Are your staff and members being strangled by the complex tangle of your business rules? The principle "Occam's razor" states that one should not increase, beyond what is necessary, the number of entities required to explain anything. Or put another way, all things being equal, the simplest solution tends to be the best one. Are your business rules simple, or complex? Your business rules dictate how you do business. By business rules I mean things like your membership categories, your rules for how people can register for your meetings (e.g., early-bird, member/nonmember, etc.), and how individuals participate in your certification program.
When it comes to defining (or redefining) your business rules, there are three reasons why you should keep in mind Occam's razor. It's easier:
- for staff to manage. The more complex your business rules, the more trouble your staff will have managing to the business rules.
- for your customers to understand. And when it's easier to understand, it's easier to buy, easier to participate, and easier to contribute.
- to program your database and your website. The simpler the business rules, the simpler the required programming.
Let's compare two associations (these are actual examples, with identifying details changed to protect the guilty):
Trade Association X has two member categories, active and associate. Active membership dues are based on the company's sales volume. If the company does not qualify for active membership, its only alternative is associate member.
Trade Association Y has four primary membership categories, including a category for individual membership. Within the individual membership are two subcategories of membership, and within the affiliate membership class are four subcategories of membership.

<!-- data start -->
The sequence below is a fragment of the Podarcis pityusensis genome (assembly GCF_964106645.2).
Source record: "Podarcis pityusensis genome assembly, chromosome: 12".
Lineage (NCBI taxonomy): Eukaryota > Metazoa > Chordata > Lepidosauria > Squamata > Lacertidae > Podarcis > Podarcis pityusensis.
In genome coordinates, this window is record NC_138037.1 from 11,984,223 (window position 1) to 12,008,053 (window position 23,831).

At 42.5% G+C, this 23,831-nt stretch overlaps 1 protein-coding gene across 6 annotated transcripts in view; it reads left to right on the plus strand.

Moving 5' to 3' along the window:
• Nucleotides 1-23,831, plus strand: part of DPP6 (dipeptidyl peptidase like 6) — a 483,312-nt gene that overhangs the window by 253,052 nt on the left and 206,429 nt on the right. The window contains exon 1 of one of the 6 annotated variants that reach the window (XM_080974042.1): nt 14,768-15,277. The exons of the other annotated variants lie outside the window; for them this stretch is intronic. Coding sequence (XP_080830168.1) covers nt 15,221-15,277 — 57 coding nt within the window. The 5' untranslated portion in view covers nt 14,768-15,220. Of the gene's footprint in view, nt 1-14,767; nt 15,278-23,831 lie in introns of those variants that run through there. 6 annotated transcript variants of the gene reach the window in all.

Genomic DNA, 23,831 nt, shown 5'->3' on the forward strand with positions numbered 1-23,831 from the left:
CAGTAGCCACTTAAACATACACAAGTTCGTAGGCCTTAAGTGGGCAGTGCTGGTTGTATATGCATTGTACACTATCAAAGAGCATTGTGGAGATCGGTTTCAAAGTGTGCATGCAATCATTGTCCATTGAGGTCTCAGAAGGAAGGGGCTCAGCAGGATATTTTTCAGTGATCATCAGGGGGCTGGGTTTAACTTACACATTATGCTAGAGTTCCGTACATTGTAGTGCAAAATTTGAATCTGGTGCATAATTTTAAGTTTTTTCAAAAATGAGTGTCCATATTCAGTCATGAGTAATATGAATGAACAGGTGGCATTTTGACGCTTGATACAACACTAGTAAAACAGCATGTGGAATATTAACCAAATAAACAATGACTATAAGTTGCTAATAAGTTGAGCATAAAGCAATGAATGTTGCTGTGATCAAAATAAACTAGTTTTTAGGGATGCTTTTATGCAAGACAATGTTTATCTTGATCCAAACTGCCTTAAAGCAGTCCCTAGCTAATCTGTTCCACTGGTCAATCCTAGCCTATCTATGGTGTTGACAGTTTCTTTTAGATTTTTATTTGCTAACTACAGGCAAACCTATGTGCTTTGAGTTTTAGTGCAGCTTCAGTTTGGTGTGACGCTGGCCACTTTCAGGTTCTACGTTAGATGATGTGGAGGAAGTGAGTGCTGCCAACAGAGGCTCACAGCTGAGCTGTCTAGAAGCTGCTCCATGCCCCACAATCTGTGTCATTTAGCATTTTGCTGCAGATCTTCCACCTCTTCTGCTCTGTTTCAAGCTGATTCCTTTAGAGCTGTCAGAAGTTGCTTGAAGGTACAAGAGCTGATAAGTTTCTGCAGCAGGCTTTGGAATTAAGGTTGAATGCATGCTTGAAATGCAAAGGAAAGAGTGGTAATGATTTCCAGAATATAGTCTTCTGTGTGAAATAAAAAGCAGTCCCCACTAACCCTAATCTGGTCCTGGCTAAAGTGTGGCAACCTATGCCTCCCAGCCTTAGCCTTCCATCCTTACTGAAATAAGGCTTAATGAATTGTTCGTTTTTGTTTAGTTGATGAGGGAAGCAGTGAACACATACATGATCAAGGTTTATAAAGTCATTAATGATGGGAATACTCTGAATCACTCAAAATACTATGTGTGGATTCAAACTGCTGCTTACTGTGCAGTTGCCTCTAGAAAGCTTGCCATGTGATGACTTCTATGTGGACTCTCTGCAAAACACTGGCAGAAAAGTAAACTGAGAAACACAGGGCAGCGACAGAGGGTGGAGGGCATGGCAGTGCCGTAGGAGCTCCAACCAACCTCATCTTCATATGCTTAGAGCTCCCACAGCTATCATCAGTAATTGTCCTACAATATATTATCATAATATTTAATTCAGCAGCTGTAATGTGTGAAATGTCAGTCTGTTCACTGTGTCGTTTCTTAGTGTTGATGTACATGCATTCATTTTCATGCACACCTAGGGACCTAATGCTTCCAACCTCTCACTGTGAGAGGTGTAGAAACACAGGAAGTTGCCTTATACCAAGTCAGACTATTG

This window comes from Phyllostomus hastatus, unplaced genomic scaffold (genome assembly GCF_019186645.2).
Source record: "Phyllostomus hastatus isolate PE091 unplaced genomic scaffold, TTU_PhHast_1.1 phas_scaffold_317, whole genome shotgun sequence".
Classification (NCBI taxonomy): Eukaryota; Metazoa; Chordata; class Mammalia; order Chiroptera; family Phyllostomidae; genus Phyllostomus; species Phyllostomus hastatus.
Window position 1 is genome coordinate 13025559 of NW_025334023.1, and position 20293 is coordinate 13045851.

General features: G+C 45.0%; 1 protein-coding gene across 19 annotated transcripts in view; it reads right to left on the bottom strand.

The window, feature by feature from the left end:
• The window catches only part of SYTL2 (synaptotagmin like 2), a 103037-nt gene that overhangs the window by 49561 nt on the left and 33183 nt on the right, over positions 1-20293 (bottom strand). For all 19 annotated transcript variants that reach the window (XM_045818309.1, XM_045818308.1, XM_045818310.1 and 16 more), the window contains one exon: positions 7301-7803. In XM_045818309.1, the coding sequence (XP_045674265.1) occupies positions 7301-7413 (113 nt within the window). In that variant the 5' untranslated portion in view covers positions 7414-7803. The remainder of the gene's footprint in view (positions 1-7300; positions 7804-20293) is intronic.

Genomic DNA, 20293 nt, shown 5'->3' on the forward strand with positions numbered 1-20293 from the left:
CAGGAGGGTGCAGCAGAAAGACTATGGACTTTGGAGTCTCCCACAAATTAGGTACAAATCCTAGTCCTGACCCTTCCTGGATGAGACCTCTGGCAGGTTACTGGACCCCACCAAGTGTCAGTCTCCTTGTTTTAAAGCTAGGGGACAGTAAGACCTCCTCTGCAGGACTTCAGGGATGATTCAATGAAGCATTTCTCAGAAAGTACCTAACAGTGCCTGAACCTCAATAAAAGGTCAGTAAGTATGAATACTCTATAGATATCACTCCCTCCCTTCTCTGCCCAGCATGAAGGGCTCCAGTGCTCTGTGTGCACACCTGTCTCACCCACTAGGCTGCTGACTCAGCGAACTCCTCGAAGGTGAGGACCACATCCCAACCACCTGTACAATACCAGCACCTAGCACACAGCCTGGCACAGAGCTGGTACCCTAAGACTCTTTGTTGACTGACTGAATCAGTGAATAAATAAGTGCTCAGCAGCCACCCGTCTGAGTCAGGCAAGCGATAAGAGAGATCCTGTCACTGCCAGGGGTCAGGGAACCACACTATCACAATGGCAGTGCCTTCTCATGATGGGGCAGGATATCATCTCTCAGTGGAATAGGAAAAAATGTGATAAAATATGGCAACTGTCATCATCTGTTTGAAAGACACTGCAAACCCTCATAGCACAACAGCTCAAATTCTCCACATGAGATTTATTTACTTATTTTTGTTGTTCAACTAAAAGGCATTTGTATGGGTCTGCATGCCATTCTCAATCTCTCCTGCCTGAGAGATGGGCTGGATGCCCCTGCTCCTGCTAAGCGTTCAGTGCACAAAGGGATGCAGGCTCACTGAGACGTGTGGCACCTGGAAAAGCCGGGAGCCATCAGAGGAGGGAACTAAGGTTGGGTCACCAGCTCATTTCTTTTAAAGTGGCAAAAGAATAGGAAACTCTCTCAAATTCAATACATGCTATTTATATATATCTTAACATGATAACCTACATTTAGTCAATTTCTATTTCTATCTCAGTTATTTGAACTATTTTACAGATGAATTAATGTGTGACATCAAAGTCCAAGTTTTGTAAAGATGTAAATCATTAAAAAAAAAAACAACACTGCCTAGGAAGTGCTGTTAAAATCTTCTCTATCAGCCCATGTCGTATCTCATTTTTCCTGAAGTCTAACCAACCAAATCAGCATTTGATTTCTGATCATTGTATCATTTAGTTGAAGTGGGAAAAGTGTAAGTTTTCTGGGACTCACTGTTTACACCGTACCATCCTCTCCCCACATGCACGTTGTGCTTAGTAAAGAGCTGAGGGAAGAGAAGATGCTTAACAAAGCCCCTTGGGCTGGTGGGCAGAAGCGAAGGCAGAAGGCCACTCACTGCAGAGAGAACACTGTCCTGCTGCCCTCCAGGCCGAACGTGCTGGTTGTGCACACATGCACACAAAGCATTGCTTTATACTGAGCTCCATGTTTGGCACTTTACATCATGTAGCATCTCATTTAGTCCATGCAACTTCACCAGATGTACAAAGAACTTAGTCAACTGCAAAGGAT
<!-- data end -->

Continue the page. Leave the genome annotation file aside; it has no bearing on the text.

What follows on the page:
Which association do you think will have an easier time managing their members, communicating to potential members their membership choices, and providing a pleasing online experience?
If you're trying to determine how well you've applied Occam's razor to your business rules, here is a simple test: Ask yourself, "How many questions does it take to get to the answer?" For example, how many questions must we ask to determine the correct membership category? Using Trade Association X above, we start with this question: "In which of the two membership classes do I fall?" If the company doesn't qualify for active membership, then the only choice is associate membership. If the answer is the active membership class, then I have to ask a second question: "What is my organization's revenue?" Done. So the longest trip is two questions.
Compare that to the questions you would ask for Trade Association Y membership, where the longest trip is six questions. You can see how "simple" results in an easier buying decision.
Occam's razor can be applied to all functional areas of your association: events registration, publication sales, certification, and so on. Look at each of your processes and ask "How many questions does it take to get to the answer?" and you'll begin to get a sense of how simple or complicated you've made things for your staff, your members, and your customers.
This article originally appeared in Association Trends. Reprinted with permission.
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